The writing is clearly on the wall now – Outsourcing has evolved, and so has the skill set requirements. There is a reason India has outpaced other Asian countries in the IT industry, and the same reason is now helping us to regain lost ground in Outsourcing as well.


Indian IT firms eye opportunities in Japan

August 27th, 2014

Nasscom to lead delegation to Tokyo following Modi’s visit this week
Information technology industry body Nasscom is taking a delegation to Japan in the coming week to coincide with the Prime outsourcing17Minister’s visit to the country. The delegation will interact with the industry leaders of Japan and talk on business opportunities for IT companies in both the countries. In an exclusive interview with BusinessLine, R Chandrashekhar, President, Nasscom, shares more details. Edited excerpts:

What would be the broad highlights/ agenda for this trip?

Indian IT provides a great value proposition for Japanese companies to fuel their innovation at competitive price by leveraging Indian talent in their global sourcing model. However, penetrating the second biggest IT services market in the world continues to be a major challenge for the Indian IT companies. Given the challenging situation, Japan considers India as one of its preferred partners and is warming up for much greater partnership post free-trade agreement between two nations. To further address these challenges, Nasscom is organising a delegation visit to Japan. The agenda of the delegation is to create awareness among the local companies about India and the Indian IT capabilities, as well as identifying potential business opportunities for our members.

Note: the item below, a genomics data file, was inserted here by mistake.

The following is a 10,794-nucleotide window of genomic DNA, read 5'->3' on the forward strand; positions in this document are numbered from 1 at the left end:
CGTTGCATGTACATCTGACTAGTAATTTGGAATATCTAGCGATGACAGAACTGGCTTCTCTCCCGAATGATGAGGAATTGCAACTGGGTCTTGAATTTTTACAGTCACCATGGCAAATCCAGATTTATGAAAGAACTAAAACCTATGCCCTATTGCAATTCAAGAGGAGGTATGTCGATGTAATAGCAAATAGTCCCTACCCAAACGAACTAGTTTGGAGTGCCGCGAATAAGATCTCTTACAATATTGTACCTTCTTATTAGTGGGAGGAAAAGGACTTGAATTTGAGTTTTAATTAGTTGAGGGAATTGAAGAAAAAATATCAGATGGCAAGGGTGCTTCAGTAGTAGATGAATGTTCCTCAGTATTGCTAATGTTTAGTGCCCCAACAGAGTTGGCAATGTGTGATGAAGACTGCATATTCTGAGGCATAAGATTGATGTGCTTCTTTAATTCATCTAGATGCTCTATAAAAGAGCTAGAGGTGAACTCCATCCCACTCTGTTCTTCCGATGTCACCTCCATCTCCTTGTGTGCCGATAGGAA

How many people/ companies is part of the delegation?

Delegation will consists of over two dozen executives of around 20 companies specialising in offering IT outsourcing, business process management, engineering research and development — some of whom are based in Japan and some are travelling from India to be part of this trip. Delegation has a good mix of big and small companies covering spectrum of services.